July 16th, 2013 Headsman
On this date in 1793, Joseph Chalier was guillotined in Lyon(s).
Chalier (English Wikipedia entry | French*), a knockabout silk merchants’ agent from Lyon, oddly became that city’s exemplary Jacobin fire-eater and the leading spirit in its Jacobin clubs. He was elected to the Lyon municipal council in 1792, and while in Paris even took part in the August 10, 1792 insurrection deposing Louis XVI.
Lyon, France’s “second city” and the hub of a considerable silk-weaving industry, was not nearly so amenable as Paris to the French Revolution’s radicals: indeed, the wartime anathema most of Europe had laid upon regicidal France devastated the weaving trade, and the particular grievances of established silk weaver artisans were here advanced but there complicated by the advent of the Revolution.**
Consequently, liberal Girondins, merchant elites, some craftsmen, and even outright royalists made a formidable coalition checking radical Jacobins in municipal politics. (Chalier even warned the National Assembly of this dynamic.)
Jacobins could never quite get political control of the city, until political crisis toppled the Lyon government in March 1793 and finally put Chalier et al in the saddle. (They immediately erected a public guillotine, of course.)
Their brief ascendancy expired 80 days later, when a municipal revolt put Chalier and his allies in chains, and reasserted more moderate control — just as the moderate Gironde was being expelled from the National Convention. After terse negotiations between Lyon and Paris hit a quick impasse, Lyon guillotined Chalier. “My death will cost this city dear,” Chalier warned his tribunal.
The next month, it lay under a terrible siege by the central government.
In the aftermath of that conquest, the Committee of Public Safety ruthlessly suppressed the seditious Lyonnaise, even going so far as to decree (without effect) the forfeit of the city’s very name — henceforward to be known as Ville-Affranchie, the Liberated City.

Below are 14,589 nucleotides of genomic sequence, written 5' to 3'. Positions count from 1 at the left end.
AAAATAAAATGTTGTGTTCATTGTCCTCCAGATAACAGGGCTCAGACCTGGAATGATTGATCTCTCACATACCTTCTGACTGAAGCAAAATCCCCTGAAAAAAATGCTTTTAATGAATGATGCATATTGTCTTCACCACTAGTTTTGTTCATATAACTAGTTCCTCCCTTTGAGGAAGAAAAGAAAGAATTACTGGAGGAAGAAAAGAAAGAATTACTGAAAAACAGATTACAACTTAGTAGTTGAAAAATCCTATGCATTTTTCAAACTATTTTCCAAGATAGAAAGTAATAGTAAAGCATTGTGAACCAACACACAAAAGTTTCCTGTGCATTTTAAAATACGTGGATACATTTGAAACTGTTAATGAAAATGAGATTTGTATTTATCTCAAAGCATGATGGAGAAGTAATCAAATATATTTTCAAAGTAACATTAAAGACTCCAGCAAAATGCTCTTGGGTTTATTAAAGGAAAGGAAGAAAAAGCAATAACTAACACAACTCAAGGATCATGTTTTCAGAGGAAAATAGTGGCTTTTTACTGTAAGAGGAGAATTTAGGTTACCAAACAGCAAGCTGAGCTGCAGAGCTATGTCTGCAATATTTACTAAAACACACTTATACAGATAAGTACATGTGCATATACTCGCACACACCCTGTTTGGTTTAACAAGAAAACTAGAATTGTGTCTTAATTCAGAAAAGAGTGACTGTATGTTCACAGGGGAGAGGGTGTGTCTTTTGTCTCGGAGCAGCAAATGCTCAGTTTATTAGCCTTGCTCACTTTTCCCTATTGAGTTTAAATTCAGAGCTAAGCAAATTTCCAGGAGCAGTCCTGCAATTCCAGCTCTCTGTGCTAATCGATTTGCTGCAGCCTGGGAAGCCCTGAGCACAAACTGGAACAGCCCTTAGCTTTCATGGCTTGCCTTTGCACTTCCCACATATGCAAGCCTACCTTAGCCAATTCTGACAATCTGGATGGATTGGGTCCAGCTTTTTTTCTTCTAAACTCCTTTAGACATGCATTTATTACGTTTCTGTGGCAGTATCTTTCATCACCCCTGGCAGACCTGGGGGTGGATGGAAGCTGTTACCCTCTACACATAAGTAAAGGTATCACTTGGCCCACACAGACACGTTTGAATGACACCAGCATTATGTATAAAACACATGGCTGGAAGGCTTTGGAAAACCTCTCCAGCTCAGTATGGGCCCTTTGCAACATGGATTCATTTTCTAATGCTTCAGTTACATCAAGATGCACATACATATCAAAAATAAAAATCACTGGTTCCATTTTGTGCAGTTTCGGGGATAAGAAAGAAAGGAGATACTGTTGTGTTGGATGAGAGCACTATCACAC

Hastening to the city and then hastening back to make political hay of the bloodbath, Committee of Public Safety member Collot d’Herbois “sent to Paris — over and against Robespierre‘s religion — quite another god, a horrible fetish, the head of Chalier, thrice crushed by the Girondin blade.”† This ghastly relic was then paraded in triumph in Paris for Collot d’Herbois’s heroic homecoming, its former owner apotheosized into the Revolution’s martyrs’ pantheon alongside Marat.
As a result, one can still today see porcelain busts of Chalier, of the type widely manufactured in early 1794 for posturing in churches, homes, civic clubs, and anywhere else a display of conspicuous patriotic sentiment might be advisable.
Chalier’s bust. By David Monniaux (self photo) [GFDL (http://www.gnu.org/copyleft/fdl.html), CC-BY-SA-3.0 (http://creativecommons.org/licenses/by-sa/3.0/) or CC-BY-SA-2.5-2.0-1.0 (http://creativecommons.org/licenses/by-sa/2.5-2.0-1.0)], via Wikimedia Commons.
* One of the best biographical resources on Chalier is an 1887 French scholarly article available (for free) from JSTOR.
** See David Longfellow, “Silk Weavers and the Social Struggle in Lyon during the French Revolution, 1789-1794″ in French Historical Studies, Spring 1981. Despite the title, this article also explicates the background of labor dynamics in the Lyon silk industry and its history of class conflict going back to the 17th century.
† Jules Michelet, quoted by Chantal Thomas and David F. Bell in “Terror in Lyon”, SubStance, Vol. 27, No. 2, Issue 86: Special Issue: Reading Violence (1998).
Also on this date
- 1936: Mary Frances Creighton and Everett Applegate
- 1937: Pavel Vasiliev, peasant poet
- 1676: Marie-Madeleine-Marguerite d'Aubray, Marquise de Brinvilliers
- 1546: Anne Askew, the only woman tortured in the Tower
- 1573: Wigbolt Ripperda, Haarlem city governor